Leaders of the armed occupation of the Malheur National Wildlife Refuge last winter were found not guilty yesterday of conspiring to impede federal officials in a shocking loss for the government.
A federal jury in Portland, Ore., voted unanimously to acquit the seven defendants, including standoff leader Ammon Bundy, on conspiracy and other charges for their actions during the 41-day standoff in southeast Oregon that ended Feb. 11. The jury was undecided on only one charge facing Ryan Bundy of theft of government property over allegations that he removed surveillance cameras.
After a monthlong trial in which the government presented reams of evidence against the occupiers, the quick verdict sent shock waves through the government and local attorneys who followed the case and led to comparisons to the swift acquittal of football star O.J. Simpson in his 1995 criminal murder trial.
And others worried the verdict may embolden Bundy's supporters to engage in new armed protests of federal land management policies in the West.
"There is no sugarcoating this," said Kevin Sali, a Portland-based criminal defense attorney who followed the trial. "This is a huge setback for the government."
The decision from the jury came hours after an alternate juror replaced a juror who was a former Bureau of Land Management employee and was accused of bias.
It led to a surreal scene in the courtroom in which Ammon Bundy's attorney, Marcus Mumford, passionately argued that Bundy should be released from custody immediately. After being warned by the judge, Mumford was tackled and stunned with a Taser by U.S. marshals in the courtroom. He was cited for disorderly conduct and resisting lawful order and released later.
Outside the courthouse, the defendants and their supporters celebrated.
"This is a tremendous victory for rural America and it is a well-deserved, overwhelming defeat for a corrupt and predatory federal government," said defendant Neil Wampler, according to media pool reports.
The standoff began Jan. 2 after Bundy and others peacefully protested the prison sentences facing ranchers Dwight and Steven Hammond on federal arson charges in nearby Burns, Ore.
From Burns, Bundy led a group to Malheur — about 30 miles away — and told supporters to bring their guns.
What followed was a tense standoff with law enforcement, during which Bundy and his supporters dug trenches, engaged in armed training activities and used government vehicles on the 188,000-acre refuge.
Bundy and several occupiers were arrested Jan. 26, and supporter Robert "LaVoy" Finicum was shot and killed by Oregon police during a roadside stop after he reached for a gun (Greenwire, March 8).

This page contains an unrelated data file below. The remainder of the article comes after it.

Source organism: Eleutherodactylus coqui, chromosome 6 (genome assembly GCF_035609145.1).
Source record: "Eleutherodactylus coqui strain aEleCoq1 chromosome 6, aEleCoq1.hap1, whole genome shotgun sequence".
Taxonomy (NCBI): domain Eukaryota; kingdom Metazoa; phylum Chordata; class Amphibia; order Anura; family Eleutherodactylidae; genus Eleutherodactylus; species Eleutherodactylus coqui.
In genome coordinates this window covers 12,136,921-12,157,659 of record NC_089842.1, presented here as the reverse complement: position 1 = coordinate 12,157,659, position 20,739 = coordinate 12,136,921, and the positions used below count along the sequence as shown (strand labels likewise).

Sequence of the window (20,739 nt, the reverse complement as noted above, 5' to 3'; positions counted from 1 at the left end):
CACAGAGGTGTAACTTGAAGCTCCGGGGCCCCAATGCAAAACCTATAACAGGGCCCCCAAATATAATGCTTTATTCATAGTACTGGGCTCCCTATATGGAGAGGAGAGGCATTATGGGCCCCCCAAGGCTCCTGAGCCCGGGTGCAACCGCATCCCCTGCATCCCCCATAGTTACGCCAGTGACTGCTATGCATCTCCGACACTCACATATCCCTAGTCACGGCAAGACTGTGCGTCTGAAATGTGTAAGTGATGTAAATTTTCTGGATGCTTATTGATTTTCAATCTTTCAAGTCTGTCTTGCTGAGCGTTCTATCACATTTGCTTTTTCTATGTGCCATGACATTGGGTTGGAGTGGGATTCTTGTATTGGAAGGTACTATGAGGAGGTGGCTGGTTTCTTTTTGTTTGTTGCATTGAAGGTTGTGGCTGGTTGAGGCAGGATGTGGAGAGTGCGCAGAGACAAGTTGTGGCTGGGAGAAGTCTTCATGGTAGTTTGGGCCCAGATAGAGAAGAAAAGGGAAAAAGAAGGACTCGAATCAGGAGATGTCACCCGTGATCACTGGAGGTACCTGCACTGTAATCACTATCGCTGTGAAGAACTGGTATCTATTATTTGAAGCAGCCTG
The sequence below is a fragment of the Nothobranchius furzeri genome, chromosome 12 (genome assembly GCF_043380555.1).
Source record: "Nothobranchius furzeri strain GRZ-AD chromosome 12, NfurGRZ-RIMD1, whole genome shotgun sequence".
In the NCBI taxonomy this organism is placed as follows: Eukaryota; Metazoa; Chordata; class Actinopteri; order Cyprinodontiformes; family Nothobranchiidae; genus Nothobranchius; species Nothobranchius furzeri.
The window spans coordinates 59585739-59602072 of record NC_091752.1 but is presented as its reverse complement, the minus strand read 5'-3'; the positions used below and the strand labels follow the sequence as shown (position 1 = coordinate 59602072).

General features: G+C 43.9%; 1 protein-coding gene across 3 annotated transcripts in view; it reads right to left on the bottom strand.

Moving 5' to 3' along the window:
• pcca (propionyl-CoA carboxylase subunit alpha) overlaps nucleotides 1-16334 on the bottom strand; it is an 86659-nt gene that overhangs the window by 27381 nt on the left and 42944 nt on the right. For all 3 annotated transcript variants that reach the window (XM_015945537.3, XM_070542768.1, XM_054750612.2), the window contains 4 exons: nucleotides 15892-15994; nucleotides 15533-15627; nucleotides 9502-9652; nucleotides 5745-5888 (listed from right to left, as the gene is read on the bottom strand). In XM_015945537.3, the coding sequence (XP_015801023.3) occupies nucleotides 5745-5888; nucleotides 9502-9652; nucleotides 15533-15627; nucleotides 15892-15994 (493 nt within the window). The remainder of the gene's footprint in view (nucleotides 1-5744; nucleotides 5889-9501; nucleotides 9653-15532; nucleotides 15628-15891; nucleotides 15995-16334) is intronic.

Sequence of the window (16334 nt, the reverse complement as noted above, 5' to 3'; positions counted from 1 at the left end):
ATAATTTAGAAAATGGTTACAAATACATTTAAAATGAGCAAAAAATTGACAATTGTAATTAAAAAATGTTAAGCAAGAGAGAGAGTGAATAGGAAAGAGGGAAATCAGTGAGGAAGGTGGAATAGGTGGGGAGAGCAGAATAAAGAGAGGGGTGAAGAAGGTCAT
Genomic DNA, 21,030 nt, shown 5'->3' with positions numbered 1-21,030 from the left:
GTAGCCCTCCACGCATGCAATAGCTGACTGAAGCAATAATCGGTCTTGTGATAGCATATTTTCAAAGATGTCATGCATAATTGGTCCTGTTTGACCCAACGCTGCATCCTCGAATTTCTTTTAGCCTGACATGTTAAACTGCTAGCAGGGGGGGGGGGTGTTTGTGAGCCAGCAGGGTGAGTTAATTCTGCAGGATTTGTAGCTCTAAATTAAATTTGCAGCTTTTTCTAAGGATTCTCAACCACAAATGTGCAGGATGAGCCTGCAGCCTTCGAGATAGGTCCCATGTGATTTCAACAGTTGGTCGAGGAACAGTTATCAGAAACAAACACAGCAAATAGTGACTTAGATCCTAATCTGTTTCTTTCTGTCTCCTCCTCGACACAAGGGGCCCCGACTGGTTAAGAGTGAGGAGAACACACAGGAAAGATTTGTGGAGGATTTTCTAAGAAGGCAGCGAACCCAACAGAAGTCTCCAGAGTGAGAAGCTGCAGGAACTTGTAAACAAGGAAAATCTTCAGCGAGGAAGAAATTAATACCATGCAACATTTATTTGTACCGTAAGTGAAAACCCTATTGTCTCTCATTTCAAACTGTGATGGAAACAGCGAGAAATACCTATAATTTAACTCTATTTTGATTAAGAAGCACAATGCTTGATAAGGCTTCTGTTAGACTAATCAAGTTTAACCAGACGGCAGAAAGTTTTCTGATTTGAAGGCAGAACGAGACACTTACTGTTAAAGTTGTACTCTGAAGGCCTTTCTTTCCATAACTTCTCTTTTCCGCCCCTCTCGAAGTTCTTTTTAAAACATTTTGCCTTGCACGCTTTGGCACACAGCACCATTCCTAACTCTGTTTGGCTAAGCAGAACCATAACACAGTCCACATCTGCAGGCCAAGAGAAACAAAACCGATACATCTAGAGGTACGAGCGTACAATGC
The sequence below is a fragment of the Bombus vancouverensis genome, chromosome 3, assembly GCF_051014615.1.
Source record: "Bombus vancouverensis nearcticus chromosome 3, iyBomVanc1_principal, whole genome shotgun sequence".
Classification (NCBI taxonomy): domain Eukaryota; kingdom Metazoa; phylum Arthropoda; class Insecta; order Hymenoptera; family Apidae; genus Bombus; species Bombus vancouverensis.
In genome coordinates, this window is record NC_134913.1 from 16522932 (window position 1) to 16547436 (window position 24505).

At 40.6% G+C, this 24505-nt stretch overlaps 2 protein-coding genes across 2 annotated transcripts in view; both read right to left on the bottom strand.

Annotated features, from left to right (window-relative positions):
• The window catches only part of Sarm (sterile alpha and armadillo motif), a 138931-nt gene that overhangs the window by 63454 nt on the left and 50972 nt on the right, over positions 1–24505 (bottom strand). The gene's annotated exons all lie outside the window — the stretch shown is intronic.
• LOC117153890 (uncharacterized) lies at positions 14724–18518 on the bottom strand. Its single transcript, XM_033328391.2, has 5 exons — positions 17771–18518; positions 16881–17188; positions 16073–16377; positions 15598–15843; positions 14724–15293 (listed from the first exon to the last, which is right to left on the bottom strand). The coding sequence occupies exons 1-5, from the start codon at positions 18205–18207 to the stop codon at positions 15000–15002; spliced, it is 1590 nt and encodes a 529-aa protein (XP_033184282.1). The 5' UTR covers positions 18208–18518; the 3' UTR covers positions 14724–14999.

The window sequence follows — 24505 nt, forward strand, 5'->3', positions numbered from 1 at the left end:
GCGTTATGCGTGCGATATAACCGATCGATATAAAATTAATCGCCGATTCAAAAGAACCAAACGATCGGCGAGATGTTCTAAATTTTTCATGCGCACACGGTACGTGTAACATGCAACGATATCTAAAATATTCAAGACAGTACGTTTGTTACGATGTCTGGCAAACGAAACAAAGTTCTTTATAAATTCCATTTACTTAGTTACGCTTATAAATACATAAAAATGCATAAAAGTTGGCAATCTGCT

Federal prosecutors charged 26 people with conspiracy to impede federal officials through the use of intimidation, force or threats. Some have pleaded guilty, charges against one have been dropped, and some are set to face trial in February.
The current trial concerned seven defendants, including the Bundy brothers. It has been closely watched and viewed as pivotal to the federal government's efforts to stamp out anti-government protests and militias that have sprouted up across the West (Greenwire, Sept. 21).
In a statement, Fish and Wildlife Service Director Dan Ashe said he was "profoundly disappointed in the outcome of the trial."
Mumford and the defense attorneys never denied that their clients occupied the refuge. But they contended that they were not violent and did not actively conspire to impede federal workers.
The jury apparently agreed.
"Without Mumford and the collective efforts of this defense group we never win," attorney Matthew Schindler, who represented defendant Kenneth Medenbach, wrote on Twitter after the verdict was handed down.
'Bigger surprise than the O.J. verdict'
Reactions from observers ranged from confusion to "stunned."
"I was following this case closely, and I would have not predicted this result in a million years," said Sali, who was not involved in the trial.
Many raised the possibility that the defense had persuaded jurors to engage in nullification, a legal principle where the jury agrees that the defendants broke the law but disagrees with the law itself (Greenwire, Oct. 11).
Tung Yin, a Lewis & Clark Law School professor who closely watched the case, said aspects of the verdict don't simply add up based on the law.
Part of the challenge for the prosecution, he noted, was the conspiracy allegation. In order to secure convictions on that charge, the government had to show that the defendants agreed to break the law and then took some action in furtherance of that goal.
Typically in criminal conspiracy cases, prosecutors cut a deal with one conspirator who pleads guilty. That conspirator then testifies against the others on the agreement.
Prosecutors didn't have that in the Oregon case. Instead, they relied on videos and social media posts in which Ammon Bundy and others encouraged people to come to the refuge and bring guns.